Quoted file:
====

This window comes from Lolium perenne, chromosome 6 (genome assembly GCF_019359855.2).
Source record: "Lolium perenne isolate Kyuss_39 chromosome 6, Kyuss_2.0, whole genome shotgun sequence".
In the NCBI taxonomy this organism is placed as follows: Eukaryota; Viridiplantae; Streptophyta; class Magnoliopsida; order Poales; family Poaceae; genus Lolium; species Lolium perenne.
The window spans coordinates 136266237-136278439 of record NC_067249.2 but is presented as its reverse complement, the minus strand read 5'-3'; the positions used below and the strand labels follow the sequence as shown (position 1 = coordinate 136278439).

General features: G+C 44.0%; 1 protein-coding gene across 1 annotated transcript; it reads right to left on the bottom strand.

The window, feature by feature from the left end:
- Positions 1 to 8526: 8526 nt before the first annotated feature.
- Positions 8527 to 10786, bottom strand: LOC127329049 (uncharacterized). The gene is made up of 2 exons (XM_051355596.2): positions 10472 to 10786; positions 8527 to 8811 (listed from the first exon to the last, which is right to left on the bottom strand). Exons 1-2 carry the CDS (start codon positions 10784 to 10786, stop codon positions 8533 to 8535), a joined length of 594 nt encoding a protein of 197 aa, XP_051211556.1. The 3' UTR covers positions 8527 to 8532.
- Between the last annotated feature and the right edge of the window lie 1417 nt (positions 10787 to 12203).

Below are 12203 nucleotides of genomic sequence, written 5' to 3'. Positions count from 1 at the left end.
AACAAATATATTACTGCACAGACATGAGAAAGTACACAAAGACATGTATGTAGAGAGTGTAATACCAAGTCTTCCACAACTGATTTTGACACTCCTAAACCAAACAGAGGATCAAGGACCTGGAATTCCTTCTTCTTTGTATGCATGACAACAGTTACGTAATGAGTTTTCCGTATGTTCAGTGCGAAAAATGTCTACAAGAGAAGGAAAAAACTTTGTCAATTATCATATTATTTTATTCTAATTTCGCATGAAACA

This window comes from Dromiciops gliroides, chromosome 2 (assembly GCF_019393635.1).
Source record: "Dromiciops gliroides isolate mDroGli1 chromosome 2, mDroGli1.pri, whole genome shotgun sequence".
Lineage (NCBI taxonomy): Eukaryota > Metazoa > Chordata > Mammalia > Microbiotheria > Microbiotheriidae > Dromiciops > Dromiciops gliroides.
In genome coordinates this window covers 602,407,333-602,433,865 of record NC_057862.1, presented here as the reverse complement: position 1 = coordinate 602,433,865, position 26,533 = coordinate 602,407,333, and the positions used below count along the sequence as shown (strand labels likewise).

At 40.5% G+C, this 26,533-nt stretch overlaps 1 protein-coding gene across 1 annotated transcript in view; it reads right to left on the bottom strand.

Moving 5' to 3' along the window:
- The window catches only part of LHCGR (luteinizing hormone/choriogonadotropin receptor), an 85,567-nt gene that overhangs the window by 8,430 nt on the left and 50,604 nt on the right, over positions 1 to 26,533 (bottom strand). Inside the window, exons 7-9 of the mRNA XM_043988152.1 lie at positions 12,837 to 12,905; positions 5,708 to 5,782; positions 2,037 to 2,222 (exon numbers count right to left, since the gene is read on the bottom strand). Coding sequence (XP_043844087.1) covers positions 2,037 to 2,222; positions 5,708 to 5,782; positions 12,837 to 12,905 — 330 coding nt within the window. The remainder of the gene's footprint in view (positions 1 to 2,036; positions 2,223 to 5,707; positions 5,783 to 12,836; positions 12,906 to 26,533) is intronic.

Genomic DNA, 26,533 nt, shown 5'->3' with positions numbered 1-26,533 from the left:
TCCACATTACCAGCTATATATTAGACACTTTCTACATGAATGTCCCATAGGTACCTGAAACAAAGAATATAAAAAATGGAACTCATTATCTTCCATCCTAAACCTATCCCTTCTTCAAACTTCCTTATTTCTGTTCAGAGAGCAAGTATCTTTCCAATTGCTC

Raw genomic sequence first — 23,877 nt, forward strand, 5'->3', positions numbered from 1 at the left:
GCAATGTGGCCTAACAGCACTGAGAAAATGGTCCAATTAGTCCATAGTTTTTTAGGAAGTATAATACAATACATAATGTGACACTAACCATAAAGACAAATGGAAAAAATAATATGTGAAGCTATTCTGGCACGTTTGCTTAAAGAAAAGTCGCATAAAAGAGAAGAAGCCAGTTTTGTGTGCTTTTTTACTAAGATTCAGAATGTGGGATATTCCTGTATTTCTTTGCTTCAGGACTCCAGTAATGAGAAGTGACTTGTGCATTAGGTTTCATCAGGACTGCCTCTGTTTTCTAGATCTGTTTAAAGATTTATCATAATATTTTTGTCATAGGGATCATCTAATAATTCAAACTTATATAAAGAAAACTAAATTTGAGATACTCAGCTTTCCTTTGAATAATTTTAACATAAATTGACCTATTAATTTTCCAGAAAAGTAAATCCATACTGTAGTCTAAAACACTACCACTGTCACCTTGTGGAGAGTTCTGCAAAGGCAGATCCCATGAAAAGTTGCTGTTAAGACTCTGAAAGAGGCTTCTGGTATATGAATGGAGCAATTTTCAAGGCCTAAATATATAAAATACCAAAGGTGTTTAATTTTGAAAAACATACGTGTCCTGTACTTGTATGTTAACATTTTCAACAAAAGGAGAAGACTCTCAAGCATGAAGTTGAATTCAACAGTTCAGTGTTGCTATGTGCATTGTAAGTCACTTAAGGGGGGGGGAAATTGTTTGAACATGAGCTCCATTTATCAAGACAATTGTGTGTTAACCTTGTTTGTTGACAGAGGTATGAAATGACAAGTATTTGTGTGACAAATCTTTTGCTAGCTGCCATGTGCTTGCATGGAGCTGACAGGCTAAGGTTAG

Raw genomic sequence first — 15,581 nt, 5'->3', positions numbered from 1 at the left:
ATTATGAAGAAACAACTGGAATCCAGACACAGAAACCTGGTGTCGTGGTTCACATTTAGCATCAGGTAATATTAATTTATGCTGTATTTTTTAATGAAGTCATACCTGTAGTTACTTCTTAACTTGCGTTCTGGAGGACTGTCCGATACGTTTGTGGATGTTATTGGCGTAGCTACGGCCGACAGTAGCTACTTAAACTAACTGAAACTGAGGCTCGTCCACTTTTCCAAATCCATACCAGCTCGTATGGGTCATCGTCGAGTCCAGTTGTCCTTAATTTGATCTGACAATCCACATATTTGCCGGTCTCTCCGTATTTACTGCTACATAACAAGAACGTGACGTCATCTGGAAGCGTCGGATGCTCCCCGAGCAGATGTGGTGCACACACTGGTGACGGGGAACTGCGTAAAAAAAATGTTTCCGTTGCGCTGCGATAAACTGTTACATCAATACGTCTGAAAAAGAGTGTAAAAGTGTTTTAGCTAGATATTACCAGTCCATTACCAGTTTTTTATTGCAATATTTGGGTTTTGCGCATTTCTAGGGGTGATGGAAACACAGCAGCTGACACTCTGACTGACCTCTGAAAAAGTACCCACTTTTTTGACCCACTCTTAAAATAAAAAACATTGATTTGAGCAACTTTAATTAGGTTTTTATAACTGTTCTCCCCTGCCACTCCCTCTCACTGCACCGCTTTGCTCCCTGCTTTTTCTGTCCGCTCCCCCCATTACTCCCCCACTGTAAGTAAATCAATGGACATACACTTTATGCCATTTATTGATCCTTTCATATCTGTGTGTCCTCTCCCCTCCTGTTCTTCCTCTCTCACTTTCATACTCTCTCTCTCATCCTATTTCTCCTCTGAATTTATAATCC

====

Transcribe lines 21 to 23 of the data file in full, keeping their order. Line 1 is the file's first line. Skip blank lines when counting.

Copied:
Raw genomic sequence first — 23,877 nt, forward strand, 5'->3', positions numbered from 1 at the left:
GCAATGTGGCCTAACAGCACTGAGAAAATGGTCCAATTAGTCCATAGTTTTTTAGGAAGTATAATACAATACATAATGTGACACTAACCATAAAGACAAATGGAAAAAATAATATGTGAAGCTATTCTGGCACGTTTGCTTAAAGAAAAGTCGCATAAAAGAGAAGAAGCCAGTTTTGTGTGCTTTTTTACTAAGATTCAGAATGTGGGATATTCCTGTATTTCTTTGCTTCAGGACTCCAGTAATGAGAAGTGACTTGTGCATTAGGTTTCATCAGGACTGCCTCTGTTTTCTAGATCTGTTTAAAGATTTATCATAATATTTTTGTCATAGGGATCATCTAATAATTCAAACTTATATAAAGAAAACTAAATTTGAGATACTCAGCTTTCCTTTGAATAATTTTAACATAAATTGACCTATTAATTTTCCAGAAAAGTAAATCCATACTGTAGTCTAAAACACTACCACTGTCACCTTGTGGAGAGTTCTGCAAAGGCAGATCCCATGAAAAGTTGCTGTTAAGACTCTGAAAGAGGCTTCTGGTATATGAATGGAGCAATTTTCAAGGCCTAAATATATAAAATACCAAAGGTGTTTAATTTTGAAAAACATACGTGTCCTGTACTTGTATGTTAACATTTTCAACAAAAGGAGAAGACTCTCAAGCATGAAGTTGAATTCAACAGTTCAGTGTTGCTATGTGCATTGTAAGTCACTTAAGGGGGGGGGAAATTGTTTGAACATGAGCTCCATTTATCAAGACAATTGTGTGTTAACCTTGTTTGTTGACAGAGGTATGAAATGACAAGTATTTGTGTGACAAATCTTTTGCTAGCTGCCATGTGCTTGCATGGAGCTGACAGGCTAAGGTTAG

Raw genomic sequence first — 15,581 nt, 5'->3', positions numbered from 1 at the left: